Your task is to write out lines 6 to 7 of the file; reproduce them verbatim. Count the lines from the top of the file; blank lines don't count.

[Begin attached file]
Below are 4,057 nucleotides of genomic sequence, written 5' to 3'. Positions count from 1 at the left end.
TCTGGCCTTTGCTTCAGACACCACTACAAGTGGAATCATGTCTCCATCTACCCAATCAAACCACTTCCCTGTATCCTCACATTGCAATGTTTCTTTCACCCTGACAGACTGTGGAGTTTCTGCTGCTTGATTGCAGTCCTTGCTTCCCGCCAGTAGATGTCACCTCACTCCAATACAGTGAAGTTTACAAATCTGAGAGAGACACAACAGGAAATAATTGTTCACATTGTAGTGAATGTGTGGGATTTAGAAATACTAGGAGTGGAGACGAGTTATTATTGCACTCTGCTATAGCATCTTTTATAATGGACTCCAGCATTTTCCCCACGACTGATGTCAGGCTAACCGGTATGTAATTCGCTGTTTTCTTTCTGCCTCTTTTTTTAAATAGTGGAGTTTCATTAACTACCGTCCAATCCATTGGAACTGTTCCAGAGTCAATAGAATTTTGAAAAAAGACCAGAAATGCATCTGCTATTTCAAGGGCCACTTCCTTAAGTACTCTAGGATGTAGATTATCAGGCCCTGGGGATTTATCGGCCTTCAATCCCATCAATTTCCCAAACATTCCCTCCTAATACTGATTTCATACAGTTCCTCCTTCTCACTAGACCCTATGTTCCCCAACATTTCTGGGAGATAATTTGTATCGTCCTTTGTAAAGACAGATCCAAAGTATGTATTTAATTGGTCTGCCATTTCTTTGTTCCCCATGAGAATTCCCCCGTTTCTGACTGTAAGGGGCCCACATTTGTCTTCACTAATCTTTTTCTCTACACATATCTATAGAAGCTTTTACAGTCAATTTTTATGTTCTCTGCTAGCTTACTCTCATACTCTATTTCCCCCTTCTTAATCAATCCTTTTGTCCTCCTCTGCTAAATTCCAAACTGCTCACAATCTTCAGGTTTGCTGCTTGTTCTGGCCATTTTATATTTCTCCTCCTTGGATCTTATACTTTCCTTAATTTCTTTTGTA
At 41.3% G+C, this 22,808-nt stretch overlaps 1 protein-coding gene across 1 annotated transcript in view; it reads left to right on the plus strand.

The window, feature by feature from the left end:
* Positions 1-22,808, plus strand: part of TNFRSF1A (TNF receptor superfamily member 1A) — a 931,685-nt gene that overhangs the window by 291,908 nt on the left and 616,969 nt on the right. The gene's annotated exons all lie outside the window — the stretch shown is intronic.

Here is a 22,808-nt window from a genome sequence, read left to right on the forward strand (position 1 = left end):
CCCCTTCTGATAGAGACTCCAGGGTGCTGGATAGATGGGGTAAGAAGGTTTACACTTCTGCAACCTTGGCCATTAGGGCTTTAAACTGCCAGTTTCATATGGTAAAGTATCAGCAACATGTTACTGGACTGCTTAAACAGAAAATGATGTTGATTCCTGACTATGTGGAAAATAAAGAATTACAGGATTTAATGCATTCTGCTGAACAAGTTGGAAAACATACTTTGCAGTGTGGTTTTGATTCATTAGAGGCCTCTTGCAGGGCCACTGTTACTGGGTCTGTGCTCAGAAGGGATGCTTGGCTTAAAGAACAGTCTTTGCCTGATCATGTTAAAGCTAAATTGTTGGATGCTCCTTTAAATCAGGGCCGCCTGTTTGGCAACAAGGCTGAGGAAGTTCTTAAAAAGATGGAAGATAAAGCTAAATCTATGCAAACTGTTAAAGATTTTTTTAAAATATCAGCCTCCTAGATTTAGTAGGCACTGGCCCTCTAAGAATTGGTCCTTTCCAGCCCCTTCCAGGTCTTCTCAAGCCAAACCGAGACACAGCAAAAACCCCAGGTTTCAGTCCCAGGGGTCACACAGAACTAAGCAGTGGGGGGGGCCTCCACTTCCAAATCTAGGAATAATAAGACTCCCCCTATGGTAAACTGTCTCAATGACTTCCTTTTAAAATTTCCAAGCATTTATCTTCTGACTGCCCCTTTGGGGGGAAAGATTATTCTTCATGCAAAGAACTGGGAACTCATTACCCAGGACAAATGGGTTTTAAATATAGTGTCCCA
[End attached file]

Here is a 22,808-nt window from a genome sequence, read left to right on the forward strand (position 1 = left end):
CCCCTTCTGATAGAGACTCCAGGGTGCTGGATAGATGGGGTAAGAAGGTTTACACTTCTGCAACCTTGGCCATTAGGGCTTTAAACTGCCAGTTTCATATGGTAAAGTATCAGCAACATGTTACTGGACTGCTTAAACAGAAAATGATGTTGATTCCTGACTATGTGGAAAATAAAGAATTACAGGATTTAATGCATTCTGCTGAACAAGTTGGAAAACATACTTTGCAGTGTGGTTTTGATTCATTAGAGGCCTCTTGCAGGGCCACTGTTACTGGGTCTGTGCTCAGAAGGGATGCTTGGCTTAAAGAACAGTCTTTGCCTGATCATGTTAAAGCTAAATTGTTGGATGCTCCTTTAAATCAGGGCCGCCTGTTTGGCAACAAGGCTGAGGAAGTTCTTAAAAAGATGGAAGATAAAGCTAAATCTATGCAAACTGTTAAAGATTTTTTTAAAATATCAGCCTCCTAGATTTAGTAGGCACTGGCCCTCTAAGAATTGGTCCTTTCCAGCCCCTTCCAGGTCTTCTCAAGCCAAACCGAGACACAGCAAAAACCCCAGGTTTCAGTCCCAGGGGTCACACAGAACTAAGCAGTGGGGGGGGCCTCCACTTCCAAATCTAGGAATAATAAGACTCCCCCTATGGTAAACTGTCTCAATGACTTCCTTTTAAAATTTCCAAGCATTTATCTTCTGACTGCCCCTTTGGGGGGAAAGATTATTCTTCATGCAAAGAACTGGGAACTCATTACCCAGGACAAATGGGTTTTAAATATAGTGTCCCA